The problem isn't that we don't have a decent sense of how much we should be putting away for retirement. For the most part we do. For example, when the Employee Benefit Research Institute asked what percentage of their salaries workers should be saving annually in order to live comfortably throughout retirement, the median estimate was 16%. That's right in line with the 15% or so savings rate that many retirement experts recommend. But too many people are falling far short of that goal. When asked in the same survey how much they were actually saving, workers' median estimate was just 10%. Granted, some people simply may not earn enough to allow them to save 15%, or even 10%, a year for retirement. But for many of us it's more an issue of finding the will and the discipline to save consistently.

2. You have too-rosy expectations about what your retirement investments will earn.

Many retirement savers believe that their investments will keep having up years and will make them more than the estimates. However, history doesn’t bear that to be true. The real averages are always lower than most guess. Plus, few savers figure in taxes to their second half life computations. As we discuss on this site all the time, it doesn’t matter what the market or real estate does if you don’t know what the future tax rate or market will do. Your rate of distribution is way more important than your rate of return.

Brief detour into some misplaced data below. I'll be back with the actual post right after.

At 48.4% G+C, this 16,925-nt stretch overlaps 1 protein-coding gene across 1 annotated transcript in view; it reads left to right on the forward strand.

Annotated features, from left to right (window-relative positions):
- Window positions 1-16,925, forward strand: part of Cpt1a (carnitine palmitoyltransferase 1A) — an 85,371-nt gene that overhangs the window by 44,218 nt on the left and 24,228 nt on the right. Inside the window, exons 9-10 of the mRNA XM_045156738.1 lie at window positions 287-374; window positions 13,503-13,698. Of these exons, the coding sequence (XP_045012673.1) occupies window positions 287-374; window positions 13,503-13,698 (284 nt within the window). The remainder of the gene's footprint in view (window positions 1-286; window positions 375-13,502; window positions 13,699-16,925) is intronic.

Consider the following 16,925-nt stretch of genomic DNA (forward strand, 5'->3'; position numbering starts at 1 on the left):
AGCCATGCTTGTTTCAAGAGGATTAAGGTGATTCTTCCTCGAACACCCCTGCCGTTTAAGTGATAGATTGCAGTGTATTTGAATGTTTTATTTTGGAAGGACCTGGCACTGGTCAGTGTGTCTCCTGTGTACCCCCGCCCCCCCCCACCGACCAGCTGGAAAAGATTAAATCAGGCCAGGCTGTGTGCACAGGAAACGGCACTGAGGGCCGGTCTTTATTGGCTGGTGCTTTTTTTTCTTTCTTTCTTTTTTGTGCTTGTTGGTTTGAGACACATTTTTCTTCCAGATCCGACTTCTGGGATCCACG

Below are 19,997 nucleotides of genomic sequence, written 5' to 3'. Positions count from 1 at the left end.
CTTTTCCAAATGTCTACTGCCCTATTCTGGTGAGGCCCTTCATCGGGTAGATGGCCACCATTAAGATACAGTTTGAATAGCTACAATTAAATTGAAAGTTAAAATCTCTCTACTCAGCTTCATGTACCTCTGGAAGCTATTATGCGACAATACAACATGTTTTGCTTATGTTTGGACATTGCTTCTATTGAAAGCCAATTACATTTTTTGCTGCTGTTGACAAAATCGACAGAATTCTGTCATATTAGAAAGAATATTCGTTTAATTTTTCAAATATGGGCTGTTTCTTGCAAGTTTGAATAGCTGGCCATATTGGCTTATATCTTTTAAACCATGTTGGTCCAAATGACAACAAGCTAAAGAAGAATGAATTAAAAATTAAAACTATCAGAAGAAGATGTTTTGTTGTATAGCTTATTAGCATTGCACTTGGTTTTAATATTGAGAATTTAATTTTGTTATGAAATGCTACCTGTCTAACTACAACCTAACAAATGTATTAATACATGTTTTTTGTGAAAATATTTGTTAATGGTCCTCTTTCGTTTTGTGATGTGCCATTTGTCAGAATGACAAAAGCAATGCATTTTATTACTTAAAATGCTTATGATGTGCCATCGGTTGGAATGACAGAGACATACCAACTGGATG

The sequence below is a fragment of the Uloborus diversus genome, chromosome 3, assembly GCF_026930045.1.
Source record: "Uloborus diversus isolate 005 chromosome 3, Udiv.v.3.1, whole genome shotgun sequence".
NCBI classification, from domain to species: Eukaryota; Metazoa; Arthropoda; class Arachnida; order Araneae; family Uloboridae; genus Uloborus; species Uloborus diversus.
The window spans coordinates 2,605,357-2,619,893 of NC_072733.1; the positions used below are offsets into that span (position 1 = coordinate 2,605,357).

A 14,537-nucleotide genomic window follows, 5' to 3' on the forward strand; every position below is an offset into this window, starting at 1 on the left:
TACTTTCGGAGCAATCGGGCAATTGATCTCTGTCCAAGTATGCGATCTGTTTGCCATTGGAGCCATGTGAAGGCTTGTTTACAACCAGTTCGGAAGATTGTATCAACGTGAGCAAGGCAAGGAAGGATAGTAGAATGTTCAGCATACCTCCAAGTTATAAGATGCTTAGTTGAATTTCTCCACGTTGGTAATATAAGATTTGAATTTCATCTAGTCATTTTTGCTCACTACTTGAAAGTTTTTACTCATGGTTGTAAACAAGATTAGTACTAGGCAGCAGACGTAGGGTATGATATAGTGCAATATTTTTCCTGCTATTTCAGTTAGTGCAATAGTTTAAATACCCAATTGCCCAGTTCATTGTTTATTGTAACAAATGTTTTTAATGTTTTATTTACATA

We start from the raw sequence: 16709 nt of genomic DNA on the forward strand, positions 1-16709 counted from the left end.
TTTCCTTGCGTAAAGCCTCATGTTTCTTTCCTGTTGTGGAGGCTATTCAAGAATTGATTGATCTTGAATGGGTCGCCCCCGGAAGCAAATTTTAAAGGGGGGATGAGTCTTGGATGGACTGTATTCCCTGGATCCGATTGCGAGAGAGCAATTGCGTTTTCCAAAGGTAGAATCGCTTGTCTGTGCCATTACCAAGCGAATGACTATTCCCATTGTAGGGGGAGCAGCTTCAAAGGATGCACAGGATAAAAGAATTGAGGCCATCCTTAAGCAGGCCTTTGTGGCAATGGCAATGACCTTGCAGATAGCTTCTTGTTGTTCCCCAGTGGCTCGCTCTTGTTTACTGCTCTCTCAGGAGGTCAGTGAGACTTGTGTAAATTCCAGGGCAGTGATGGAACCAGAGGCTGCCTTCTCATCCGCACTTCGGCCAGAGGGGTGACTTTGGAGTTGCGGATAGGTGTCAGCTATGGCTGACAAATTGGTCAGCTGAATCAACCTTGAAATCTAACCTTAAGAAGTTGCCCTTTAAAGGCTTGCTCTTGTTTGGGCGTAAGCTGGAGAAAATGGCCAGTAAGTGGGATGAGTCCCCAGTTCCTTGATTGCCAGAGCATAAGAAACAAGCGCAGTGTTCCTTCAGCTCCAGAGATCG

3. You're too optimistic about how long you'll be able to stay on the job.

Nearly 40% of workers said they don't plan to retire until after age 65 — more than four times as many as 20 years ago — and nearly three-quarters of employed adults plan to work when they reach their retirement age rather than retire altogether, according to a recent Gallup poll. There's no doubt that a longer career and working after you retire can dramatically improve your retirement prospects. After all, more time on job gives you more time to contribute to your retirement savings. And the income you earn by taking on a gig after you retire can reduce the amount you must withdraw from your nest egg, allowing it to support you longer than it otherwise could. But assuming you'll be able to remain in the workforce longer or work after calling it a career (or do both) may be unrealistic. Figures from EBRI's Retirement Confidence Survey show that a large percentage of workers (48% this year) say they retired earlier than they'd planned, often due to reasons beyond their control, such as a health problem, downsizing at work, or having to care for a spouse or other family member. As for the claim heard in the Gallup poll and many other surveys that workers plan to work in some way during retirement, well, that assumption may be a bit iffy too. Only 29% of current retirees report that they've ever worked for pay since they retired, according to EBRI.